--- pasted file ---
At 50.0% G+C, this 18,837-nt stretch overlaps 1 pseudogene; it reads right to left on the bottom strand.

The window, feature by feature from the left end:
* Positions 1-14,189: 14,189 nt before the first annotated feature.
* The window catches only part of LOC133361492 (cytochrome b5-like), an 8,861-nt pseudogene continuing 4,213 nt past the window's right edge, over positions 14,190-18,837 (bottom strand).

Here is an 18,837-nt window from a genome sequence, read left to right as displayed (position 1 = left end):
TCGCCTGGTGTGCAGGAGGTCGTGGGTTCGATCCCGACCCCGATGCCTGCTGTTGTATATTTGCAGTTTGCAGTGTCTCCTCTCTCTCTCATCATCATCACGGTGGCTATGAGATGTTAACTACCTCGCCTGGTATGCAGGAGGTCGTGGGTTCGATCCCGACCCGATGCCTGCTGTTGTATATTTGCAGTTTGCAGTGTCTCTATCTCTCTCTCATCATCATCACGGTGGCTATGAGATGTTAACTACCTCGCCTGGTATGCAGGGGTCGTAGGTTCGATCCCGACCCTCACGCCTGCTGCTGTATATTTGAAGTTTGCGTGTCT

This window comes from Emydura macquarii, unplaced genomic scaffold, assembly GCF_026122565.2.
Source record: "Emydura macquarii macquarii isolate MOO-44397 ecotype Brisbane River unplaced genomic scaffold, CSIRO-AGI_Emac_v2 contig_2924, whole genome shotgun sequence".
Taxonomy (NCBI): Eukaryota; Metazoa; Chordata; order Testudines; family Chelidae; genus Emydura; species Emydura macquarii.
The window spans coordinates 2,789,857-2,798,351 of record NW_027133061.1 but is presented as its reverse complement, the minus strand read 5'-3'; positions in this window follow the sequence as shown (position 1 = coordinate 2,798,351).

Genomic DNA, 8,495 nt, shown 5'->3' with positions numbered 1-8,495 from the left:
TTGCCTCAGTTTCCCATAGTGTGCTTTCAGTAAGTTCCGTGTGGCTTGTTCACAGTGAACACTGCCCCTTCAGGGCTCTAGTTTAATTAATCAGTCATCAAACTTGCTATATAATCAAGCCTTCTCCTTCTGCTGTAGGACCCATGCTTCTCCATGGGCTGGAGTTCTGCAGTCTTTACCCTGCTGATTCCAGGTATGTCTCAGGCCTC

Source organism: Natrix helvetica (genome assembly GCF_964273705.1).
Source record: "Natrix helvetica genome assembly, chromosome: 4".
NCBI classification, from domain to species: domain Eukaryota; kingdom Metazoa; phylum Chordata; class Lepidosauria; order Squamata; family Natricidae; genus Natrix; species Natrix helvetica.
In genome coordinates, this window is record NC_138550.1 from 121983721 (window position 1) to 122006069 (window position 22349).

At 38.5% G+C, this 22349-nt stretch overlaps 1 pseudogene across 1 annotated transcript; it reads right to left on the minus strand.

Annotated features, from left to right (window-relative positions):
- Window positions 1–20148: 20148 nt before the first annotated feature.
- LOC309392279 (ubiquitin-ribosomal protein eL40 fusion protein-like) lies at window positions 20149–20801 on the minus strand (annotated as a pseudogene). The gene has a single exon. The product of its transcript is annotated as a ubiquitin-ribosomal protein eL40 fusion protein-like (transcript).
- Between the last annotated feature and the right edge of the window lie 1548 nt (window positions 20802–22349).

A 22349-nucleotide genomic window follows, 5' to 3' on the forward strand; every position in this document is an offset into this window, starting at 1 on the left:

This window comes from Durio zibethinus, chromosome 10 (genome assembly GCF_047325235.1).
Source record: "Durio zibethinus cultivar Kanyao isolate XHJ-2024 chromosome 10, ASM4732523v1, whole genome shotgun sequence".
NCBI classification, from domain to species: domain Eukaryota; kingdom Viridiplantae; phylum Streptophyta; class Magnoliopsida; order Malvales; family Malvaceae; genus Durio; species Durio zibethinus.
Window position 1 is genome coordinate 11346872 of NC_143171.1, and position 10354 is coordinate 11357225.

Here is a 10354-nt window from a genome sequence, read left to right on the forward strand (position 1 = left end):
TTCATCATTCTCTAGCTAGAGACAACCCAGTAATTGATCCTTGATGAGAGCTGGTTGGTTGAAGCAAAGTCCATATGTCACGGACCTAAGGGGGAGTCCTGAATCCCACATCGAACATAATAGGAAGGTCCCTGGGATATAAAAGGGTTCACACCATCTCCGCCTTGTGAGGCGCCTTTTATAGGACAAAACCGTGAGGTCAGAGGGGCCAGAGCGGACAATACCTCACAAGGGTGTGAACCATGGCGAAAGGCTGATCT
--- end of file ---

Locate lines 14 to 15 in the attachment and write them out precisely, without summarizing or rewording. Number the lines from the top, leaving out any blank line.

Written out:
Source record: "Natrix helvetica genome assembly, chromosome: 4".
NCBI classification, from domain to species: domain Eukaryota; kingdom Metazoa; phylum Chordata; class Lepidosauria; order Squamata; family Natricidae; genus Natrix; species Natrix helvetica.